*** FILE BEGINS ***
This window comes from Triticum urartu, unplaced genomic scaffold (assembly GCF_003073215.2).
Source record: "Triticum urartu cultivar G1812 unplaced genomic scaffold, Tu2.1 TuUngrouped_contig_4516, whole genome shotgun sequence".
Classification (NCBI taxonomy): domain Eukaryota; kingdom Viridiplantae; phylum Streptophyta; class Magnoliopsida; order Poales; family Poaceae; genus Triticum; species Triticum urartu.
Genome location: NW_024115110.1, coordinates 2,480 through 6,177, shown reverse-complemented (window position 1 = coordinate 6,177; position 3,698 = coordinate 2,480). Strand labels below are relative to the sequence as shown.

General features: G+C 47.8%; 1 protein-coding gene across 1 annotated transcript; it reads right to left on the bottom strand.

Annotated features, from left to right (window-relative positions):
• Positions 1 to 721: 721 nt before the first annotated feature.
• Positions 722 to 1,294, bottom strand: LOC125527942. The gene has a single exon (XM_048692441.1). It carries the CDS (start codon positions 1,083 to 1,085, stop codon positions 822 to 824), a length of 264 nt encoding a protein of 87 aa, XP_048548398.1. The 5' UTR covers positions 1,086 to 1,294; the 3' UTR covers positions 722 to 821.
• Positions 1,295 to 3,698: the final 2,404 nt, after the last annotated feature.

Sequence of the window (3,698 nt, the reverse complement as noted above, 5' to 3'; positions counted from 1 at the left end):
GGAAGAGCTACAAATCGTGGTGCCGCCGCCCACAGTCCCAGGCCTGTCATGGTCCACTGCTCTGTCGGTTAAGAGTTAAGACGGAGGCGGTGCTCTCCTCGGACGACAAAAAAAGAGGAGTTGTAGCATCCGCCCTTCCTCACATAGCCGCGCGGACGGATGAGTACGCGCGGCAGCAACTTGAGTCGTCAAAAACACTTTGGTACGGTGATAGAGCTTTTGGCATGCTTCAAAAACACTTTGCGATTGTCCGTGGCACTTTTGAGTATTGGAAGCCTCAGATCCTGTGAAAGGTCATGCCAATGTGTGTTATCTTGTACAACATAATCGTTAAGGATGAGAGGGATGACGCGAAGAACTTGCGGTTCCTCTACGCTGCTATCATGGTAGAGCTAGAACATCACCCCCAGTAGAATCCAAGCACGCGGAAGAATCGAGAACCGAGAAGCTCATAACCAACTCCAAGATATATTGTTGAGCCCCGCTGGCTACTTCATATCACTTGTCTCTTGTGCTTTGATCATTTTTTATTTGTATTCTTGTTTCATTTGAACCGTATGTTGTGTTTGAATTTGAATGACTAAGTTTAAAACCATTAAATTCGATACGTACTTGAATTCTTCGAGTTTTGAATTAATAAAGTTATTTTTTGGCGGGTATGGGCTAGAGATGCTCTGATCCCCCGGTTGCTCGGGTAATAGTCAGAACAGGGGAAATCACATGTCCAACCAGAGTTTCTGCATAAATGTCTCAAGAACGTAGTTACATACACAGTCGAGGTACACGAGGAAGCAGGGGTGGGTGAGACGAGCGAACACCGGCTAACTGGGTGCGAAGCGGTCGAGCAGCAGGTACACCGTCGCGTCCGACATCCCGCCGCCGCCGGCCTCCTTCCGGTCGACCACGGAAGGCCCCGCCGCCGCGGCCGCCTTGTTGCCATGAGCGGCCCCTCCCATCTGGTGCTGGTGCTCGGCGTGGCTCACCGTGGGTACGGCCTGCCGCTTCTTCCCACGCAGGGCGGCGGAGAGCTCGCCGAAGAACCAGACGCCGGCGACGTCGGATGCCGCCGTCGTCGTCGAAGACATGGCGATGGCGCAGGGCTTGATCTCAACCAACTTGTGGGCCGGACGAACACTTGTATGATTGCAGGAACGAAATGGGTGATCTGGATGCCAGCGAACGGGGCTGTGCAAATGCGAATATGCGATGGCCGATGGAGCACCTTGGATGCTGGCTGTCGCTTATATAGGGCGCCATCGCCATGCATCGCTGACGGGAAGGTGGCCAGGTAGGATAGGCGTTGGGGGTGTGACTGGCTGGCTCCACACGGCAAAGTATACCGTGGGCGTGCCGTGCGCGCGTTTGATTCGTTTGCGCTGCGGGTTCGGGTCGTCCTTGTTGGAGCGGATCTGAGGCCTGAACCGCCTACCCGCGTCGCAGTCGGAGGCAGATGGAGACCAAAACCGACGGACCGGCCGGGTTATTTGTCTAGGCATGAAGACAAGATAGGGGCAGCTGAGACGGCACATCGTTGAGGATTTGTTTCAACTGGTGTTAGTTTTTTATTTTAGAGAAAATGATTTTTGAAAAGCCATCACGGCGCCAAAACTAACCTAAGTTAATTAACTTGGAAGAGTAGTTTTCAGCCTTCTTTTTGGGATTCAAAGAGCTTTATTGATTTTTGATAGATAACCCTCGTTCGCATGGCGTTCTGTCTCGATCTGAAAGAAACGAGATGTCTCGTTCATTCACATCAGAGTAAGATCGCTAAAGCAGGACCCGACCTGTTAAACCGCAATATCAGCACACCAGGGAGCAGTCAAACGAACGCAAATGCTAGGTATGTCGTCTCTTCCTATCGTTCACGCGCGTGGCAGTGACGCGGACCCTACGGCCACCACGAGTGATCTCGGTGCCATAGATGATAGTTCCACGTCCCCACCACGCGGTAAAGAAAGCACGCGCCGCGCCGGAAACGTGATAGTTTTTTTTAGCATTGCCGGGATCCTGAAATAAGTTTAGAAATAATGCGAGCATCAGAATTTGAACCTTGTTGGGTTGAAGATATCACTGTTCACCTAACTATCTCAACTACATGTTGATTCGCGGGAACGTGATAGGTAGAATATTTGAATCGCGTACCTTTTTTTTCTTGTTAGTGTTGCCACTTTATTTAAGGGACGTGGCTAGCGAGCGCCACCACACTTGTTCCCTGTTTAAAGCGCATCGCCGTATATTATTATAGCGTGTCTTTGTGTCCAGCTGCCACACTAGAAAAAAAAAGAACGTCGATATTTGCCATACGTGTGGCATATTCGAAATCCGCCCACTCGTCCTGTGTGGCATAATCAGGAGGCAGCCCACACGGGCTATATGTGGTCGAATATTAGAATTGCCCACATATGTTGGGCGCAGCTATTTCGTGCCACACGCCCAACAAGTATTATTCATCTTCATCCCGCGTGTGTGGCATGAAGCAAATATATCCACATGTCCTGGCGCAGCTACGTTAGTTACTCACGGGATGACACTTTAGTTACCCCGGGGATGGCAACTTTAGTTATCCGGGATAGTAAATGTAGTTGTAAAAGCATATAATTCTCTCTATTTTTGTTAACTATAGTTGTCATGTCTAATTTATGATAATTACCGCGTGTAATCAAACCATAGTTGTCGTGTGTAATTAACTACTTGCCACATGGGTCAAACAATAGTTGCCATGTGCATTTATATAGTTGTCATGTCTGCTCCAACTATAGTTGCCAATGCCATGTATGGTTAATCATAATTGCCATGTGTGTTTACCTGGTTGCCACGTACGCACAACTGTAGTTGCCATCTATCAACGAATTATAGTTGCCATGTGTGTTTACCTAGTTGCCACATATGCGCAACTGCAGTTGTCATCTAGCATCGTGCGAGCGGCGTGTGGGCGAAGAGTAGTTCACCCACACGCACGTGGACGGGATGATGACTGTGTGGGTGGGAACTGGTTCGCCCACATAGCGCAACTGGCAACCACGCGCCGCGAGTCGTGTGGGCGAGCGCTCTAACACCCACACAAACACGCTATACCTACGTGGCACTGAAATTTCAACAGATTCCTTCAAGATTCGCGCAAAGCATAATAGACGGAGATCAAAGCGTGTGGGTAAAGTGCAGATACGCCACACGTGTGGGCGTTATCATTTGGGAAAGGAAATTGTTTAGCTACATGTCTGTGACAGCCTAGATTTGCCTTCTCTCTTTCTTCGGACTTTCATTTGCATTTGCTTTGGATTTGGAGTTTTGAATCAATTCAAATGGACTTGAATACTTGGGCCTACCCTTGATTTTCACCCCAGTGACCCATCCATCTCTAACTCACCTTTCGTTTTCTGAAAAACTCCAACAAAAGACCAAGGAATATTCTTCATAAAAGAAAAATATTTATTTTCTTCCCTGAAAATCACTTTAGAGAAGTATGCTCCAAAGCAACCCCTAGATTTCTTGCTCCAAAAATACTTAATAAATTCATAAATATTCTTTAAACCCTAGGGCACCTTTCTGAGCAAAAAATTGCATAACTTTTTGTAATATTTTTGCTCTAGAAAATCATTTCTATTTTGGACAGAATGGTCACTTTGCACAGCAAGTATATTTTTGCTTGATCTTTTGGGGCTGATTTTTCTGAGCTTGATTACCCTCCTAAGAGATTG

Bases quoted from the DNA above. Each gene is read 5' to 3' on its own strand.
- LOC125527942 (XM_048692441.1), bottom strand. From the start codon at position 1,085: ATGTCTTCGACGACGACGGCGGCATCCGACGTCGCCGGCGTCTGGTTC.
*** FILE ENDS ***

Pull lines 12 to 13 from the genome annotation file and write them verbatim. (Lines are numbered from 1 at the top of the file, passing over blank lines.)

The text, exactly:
Bases quoted from the DNA above. Each gene is read 5' to 3' on its own strand.
- LOC125527942 (XM_048692441.1), bottom strand. From the start codon at position 1,085: ATGTCTTCGACGACGACGGCGGCATCCGACGTCGCCGGCGTCTGGTTC.